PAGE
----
• 23. FLEX 4 COMPONENT LIFE-CYCLE An in-depth look at the life and times of today’s modern component 23
  • 24. Flex 4 Component Lifecycle What is it? The way the framework interacts with every Flex component A set of methods the framework calls to instantiate, control, and destroy components Methods that make the most of every frame 24
  • 25. UIComponent Skinnable Component Flex 4Flex 4 Component Model (Spark) Component Model (Spark) Flex 3 Component Model (Halo) Flex 3 Component Model (Halo) 25 Flex 4 Components are built on Flex 3 Components
  • 26. Flex 4 Component Lifecycle: 3 Stages Construction Birth Configuration Addition Initialization Invalidation Life Validation Interaction Death Removal Garbage Collection 26
  • 27. Construction Configuration Addition Initialization Birth: Construction Calls your constructor Can access properties and methods of the class, but note that children have not been created yet!! Must be public, no return type Call super(); Not used often in Flex var theLabel : Label = new Label(); <mx:Label id="theLabel"/> 27
  • 28. Construction Configuration Addition Initialization Birth: Construction JIT: “Just In Time” compilation. The VM will compile AS3 bytecode down to native machine code for your target platform. Constructors are NEVER JIT compiled, so putting code in your constructor is less efficient in terms of swf size than keeping it elsewhere. Most everything else in the framework IS JIT’d, and there’s a place in the lifecycle for most everything else you’ll need. If you want to assign listeners at this stage, put them in a separate method so JIT compilation can occur. Your takeaway: keep your constructors slim. 28
  • 29. Construction Configuration Addition Initialization Birth: Configuration The process of assigning values to properties on objects <local:SampleChild property1="value!"/> This results in the first call to commitProperties(); Containers must not expect children to be added yet For optimization, make setters fast and DEFER the real work until validation (more later) Until attachment occurs and your component is added to a display list, things stall here. Your component is in memory and it has values assigned to its properties, but it’s not visible and won’t go through the rest of the life cycle. 29
  • 30. Construction Configuration Addition Initialization Birth: Attachment Adding a component to the display elements list parent.addElement(yourComponent); 30
  • 31. Construction Configuration Addition Initialization Attachment: Element Lists Every component on the screen lives in a Display List Components are added to display lists Graphical Elements (rectangles, circles, text, etc.) are DRAWN into other Components True components are still on the child list Flex 4 lets us treat graphical elements as first class citizens (like components), but we need display objects that inherit from UIComponent to draw them on. The Elements List abstracts the components created to draw graphics for us - we use it like the child list, but it’s not the same thing. Graphics are DRAWN into children while components ARE children, yet they’re all elements. 31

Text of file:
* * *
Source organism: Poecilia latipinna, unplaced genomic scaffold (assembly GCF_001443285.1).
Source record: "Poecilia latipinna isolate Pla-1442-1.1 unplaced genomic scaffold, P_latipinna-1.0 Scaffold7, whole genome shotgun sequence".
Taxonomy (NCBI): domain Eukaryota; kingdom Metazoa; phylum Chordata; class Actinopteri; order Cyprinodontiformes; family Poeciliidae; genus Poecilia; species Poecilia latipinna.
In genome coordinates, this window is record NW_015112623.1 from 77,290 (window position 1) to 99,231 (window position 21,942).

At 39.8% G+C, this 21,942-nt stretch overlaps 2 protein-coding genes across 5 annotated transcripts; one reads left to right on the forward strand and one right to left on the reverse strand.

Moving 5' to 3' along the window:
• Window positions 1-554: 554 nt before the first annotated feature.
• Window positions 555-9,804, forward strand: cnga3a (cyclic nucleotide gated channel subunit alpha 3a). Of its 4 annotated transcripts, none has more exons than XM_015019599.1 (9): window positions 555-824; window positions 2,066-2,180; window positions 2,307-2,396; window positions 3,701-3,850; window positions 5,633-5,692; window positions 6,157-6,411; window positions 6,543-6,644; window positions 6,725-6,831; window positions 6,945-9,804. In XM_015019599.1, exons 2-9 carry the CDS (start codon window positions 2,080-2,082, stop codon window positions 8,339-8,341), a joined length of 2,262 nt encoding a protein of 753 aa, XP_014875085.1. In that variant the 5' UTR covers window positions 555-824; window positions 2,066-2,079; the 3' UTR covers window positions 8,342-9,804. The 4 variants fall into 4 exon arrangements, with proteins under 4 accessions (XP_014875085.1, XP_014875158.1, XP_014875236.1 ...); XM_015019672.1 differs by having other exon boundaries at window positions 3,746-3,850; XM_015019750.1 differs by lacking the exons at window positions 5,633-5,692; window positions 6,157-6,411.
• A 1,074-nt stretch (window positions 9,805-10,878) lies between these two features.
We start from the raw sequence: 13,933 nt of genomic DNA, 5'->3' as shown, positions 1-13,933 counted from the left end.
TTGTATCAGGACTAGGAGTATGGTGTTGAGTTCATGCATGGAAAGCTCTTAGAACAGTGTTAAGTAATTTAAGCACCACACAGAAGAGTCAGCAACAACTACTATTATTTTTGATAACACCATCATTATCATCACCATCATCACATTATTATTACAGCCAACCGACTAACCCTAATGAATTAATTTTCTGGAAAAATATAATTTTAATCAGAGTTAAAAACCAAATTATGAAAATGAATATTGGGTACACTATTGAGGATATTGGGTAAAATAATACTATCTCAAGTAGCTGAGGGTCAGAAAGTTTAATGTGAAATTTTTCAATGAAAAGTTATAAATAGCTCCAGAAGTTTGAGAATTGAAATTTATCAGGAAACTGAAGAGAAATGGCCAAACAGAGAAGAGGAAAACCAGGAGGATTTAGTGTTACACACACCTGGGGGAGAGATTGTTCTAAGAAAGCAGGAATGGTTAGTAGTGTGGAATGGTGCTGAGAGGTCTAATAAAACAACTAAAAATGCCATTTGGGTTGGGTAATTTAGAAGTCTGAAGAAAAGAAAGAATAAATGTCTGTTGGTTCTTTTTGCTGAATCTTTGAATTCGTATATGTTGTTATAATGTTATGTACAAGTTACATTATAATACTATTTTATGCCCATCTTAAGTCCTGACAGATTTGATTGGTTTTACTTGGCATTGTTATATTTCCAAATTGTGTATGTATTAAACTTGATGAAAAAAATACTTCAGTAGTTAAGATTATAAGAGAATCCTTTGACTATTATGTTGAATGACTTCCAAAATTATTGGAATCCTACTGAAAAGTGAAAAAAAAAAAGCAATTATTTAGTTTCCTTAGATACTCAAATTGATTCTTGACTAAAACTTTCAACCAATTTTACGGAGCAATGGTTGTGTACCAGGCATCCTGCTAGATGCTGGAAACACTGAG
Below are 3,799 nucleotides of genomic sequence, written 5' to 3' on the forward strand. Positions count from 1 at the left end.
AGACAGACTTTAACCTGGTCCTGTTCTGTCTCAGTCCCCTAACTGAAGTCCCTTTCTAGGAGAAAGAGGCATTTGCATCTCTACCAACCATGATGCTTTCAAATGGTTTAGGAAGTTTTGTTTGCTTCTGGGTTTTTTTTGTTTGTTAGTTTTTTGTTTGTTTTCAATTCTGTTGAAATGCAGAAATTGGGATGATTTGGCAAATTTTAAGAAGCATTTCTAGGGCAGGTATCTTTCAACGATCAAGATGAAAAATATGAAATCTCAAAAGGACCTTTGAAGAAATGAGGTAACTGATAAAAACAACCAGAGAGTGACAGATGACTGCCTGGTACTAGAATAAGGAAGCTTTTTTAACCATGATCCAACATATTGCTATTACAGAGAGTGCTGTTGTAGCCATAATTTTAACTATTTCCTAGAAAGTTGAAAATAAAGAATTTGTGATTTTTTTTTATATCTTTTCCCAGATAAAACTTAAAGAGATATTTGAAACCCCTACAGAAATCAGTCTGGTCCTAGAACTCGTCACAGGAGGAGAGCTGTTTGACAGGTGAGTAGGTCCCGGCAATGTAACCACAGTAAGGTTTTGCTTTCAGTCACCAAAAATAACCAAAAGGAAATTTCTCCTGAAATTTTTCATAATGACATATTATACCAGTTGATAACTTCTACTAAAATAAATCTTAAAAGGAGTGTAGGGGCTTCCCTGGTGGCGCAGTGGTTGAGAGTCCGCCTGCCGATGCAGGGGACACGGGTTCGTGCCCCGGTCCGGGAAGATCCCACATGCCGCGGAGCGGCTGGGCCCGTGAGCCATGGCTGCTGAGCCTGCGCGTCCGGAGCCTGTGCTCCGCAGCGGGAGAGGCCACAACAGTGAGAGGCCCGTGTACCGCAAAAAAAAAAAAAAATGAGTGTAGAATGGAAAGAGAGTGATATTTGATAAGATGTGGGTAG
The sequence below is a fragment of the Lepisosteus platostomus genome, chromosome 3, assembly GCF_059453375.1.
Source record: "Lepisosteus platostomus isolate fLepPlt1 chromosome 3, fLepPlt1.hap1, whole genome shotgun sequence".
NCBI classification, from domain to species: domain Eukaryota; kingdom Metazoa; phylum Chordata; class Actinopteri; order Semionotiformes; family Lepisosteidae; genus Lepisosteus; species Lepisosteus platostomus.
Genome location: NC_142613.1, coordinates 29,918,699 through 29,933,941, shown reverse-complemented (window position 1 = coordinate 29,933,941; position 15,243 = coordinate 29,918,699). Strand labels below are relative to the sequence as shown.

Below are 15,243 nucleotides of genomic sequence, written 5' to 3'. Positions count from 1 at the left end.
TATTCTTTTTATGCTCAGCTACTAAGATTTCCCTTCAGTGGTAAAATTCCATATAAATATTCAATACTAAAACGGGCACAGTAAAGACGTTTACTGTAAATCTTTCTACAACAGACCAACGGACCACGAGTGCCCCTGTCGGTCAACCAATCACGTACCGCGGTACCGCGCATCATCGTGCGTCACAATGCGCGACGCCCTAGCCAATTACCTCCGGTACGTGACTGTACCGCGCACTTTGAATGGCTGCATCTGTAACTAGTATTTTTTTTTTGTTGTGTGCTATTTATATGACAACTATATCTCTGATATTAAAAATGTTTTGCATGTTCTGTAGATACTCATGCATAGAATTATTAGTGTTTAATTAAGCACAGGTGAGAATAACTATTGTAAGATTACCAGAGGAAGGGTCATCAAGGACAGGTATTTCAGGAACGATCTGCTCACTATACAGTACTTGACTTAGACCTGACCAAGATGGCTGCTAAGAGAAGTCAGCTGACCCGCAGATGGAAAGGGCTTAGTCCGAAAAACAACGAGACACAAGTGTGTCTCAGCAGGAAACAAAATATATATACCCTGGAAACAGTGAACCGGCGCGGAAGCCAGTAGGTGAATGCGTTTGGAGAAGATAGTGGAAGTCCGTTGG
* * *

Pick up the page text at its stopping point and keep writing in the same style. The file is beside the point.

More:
• 32. Group (DisplayObject) Elements Rect Rect UIComponent (DisplayObject) Path Rect Rect Rotation=90 Ellipse Label 32 Attachment: DisplayObject Sharing
  • 33. Group (DisplayObject) Elements Rect Draw Into Rect UIComponent (DisplayObject) Path Rect Rect Rotation=90 Ellipse Label 32 Attachment: DisplayObject Sharing
  • 34. Group Children (DisplayObject) Elements Rect Draw Into Rect UIComponent (DisplayObject) Path Rect Rect Rotation=90 Ellipse Label 32 Attachment: DisplayObject Sharing
  • 35. Group Children (DisplayObject) Elements Rect Draw Into Rect UIComponent (DisplayObject) Sprite Path Draw Into Rect Rect Rotation=90 Ellipse Label 32 Attachment: DisplayObject Sharing
  • 36. Group Children (DisplayObject) Elements Rect Draw Into Rect UIComponent (DisplayObject) Sprite Path Draw Into Rect Draw Into Rect Sprite Rotation=90 Ellipse Label 32 Attachment: DisplayObject Sharing
  • 37. Group Children (DisplayObject) Elements Rect Draw Into Rect UIComponent (DisplayObject) Sprite Path Draw Into Rect Draw Into Rect Sprite Rotation=90 Sprite Ellipse Draw Into Label 32 Attachment: DisplayObject Sharing
  • 38. Birth: Initialization After attachment, it’s time to initialize your component. Initialization involves several method calls and dispatches several events. 33
  • 39. Birth: Initialization Create children, do first validation pass Component Skin initialize(); preInitialize event dispatched! createChildren(); constructor(); validateSkinChange(); attachSkin(); initialize(); findSkinParts(); partAdded(); getCurrentSkinState(); currentState = ... childrenCreated(); initializeAccessibility(); initializeComplete(); initialize event dispatched! measure(); / updateDisplayList(); commitProperties(); / measure(); / updateDisplayList(); creationComplete event dispatched!
  • 40. Life After initialization, we’re ready to go The component is added to the screen and available to users User interaction should cause changes in components – set invalidation flags When the next Render event occurs, validation methods will be called Invalidation Validation Interaction 35
  • 41. Life: Deferment The invalidation process: When a property is set, retain the value on a public function set text(value:String):void private variable { if (value != _text) Set a “dirty” flag { Invalidate the Component _text = value; The validation process: invalidateTextLines(); invalidateSize(); When the framework calls validation invalidateDisplayList(); methods, update your component } } accordingly Example: set “Text” on the TextBase class 36
  • 42. Invalidation Validation Interaction Life: Invalidation Player User Prerender User Player Events Code Event Code Render User Action Invalidate Action Render Action Invalidation Occurs Here 37
  • 43. Invalidation Validation Interaction Life: Invalidation Invalidation Methods Called to “invalidate” a component, but not do any work on it invalidateProperties() • any property changes invalidateSize() • changes to width or height invalidateDisplayList() • changes to child elements - either their size or position - or data provider (if applicable.) invalidateSkinState() • Just sets skinChanged=true; • Calls invalidateProperties(); 38
  • 44. Invalidation Validation Interaction Life: Validation Player User Prerender User Player Events Code Event Code Render User Action Invalidate Action Render Action Validation Occurs Here 39
  • 45. Invalidation Validation Interaction Life: Validation “Do the work” that invalidation requires Move things, add things, remove things, etc. The goal: don’t duplicate or re-do things in the same frame commitProperties() getCurrentSkinState() updateDisplayList() measure() 40